The authors of this book have divided these subjects into five basic sections, each building on the last. By following the concepts presented here, you will learn to design professional-looking
menus that offer intuitive navigation.
Let's start with the first of these five sections now.
The authors begin with an overview of the kinds of media that are common in DVDs. This acts as a primer of sorts so we first understand what kinds of assets we can expect to use in any DVD project.
Think of all the kinds of media you might use in any given DVD. More than just audio and video, but storyboards and images and even multiple languages are all potential content in any DVD. As DVD
authors with so much optional content to offer, you must also create simple and intuitive options for the user from which to choose from. In order to accomplish this, you need to understand how
menus deliver content and what constitutes ease of use. You also need to understand the design limitations of the menu and its navigation.
The simple building blocks of the menu itself begin with nothing more than a background, which can be a static image or even an animation with audio, and its adjoined subpicture overlay used to
establish buttons for the menu's navigation.
As a beginner's example of menu design in its most basic form, the authors introduce us to template-based authoring. Both the Macintosh and the PC platforms are covered here with the use of Apple's
iDVD and DVD Studio Pro, and Pinnacle Studio and Adobe Encore DVD. Templates provide us with ready-made versions of backgrounds and subpicture overlays and serve as an example of what you will be
creating on your own.
There are many template-based menus outlined here. As you continue through these pages exposing yourself to the many well-designed menus, you'll soon have your own ideas about your own menus based
on your own project content.
There are also practical examples here of how professional DVD authors and clients define the content and architecture of real-world DVDs. This chapter concludes with a showcase section which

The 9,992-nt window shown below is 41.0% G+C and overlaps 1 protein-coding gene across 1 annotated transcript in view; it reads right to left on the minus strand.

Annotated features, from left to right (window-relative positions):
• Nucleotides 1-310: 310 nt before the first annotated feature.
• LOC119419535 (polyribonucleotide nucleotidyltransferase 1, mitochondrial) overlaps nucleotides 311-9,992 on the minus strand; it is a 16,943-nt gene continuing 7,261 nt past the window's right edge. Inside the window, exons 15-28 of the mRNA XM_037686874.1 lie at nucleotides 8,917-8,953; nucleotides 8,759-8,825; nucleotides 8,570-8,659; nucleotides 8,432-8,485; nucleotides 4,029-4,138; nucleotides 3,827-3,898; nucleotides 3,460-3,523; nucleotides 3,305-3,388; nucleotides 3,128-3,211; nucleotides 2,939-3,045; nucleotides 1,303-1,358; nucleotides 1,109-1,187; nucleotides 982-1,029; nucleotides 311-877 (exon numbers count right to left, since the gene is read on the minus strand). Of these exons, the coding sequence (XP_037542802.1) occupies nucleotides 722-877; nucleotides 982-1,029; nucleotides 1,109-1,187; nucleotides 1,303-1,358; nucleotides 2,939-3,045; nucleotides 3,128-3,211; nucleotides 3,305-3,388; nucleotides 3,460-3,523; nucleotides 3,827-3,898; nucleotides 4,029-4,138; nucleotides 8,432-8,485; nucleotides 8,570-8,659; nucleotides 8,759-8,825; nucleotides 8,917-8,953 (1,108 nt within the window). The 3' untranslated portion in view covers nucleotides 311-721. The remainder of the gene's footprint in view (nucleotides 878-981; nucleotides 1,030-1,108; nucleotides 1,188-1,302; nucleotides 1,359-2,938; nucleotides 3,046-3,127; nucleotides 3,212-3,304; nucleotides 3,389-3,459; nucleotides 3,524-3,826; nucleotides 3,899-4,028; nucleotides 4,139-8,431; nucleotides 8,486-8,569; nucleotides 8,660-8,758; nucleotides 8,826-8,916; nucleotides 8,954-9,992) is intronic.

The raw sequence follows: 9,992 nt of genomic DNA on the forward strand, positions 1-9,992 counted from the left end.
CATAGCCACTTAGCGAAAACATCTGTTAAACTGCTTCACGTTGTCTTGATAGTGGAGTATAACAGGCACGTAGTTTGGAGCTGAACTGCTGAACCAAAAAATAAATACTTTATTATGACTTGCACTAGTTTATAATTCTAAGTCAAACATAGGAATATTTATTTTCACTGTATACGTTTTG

provides tips and insights into the use and reuses of materials that designers use to create a consistent design that spans the DVD, its contents, and its packaging.
This is where the prior topics now begin to take greater shape. As I said earlier, four authoring applications are used as template-based examples, and each of those authoring systems now has a
separate walk-through lesson to help you through using the templates that each offers. As an example, you actually have four small step-by-step lessons here on how to make use of and customize the
templates provided with Apple's iDVD and Pinnacle Studio. You are taken from customization of the template on through to linking all your assets and then on to finalizing the DVD itself.
More complex templates are covered in this same section using Apple's DVD Studio Pro and Adobe's Encore DVD. In this section you learn more about the creation of the subpicture overlay with
applications such as Adobe's Photoshop.
As before, we end this section with more showcase examples. The point here is to introduce you to the concept of further enhancing your DVD projects through the use of templates and your own
subpicture overlay. Think of this section as maximizing your use of your authoring application's included templates.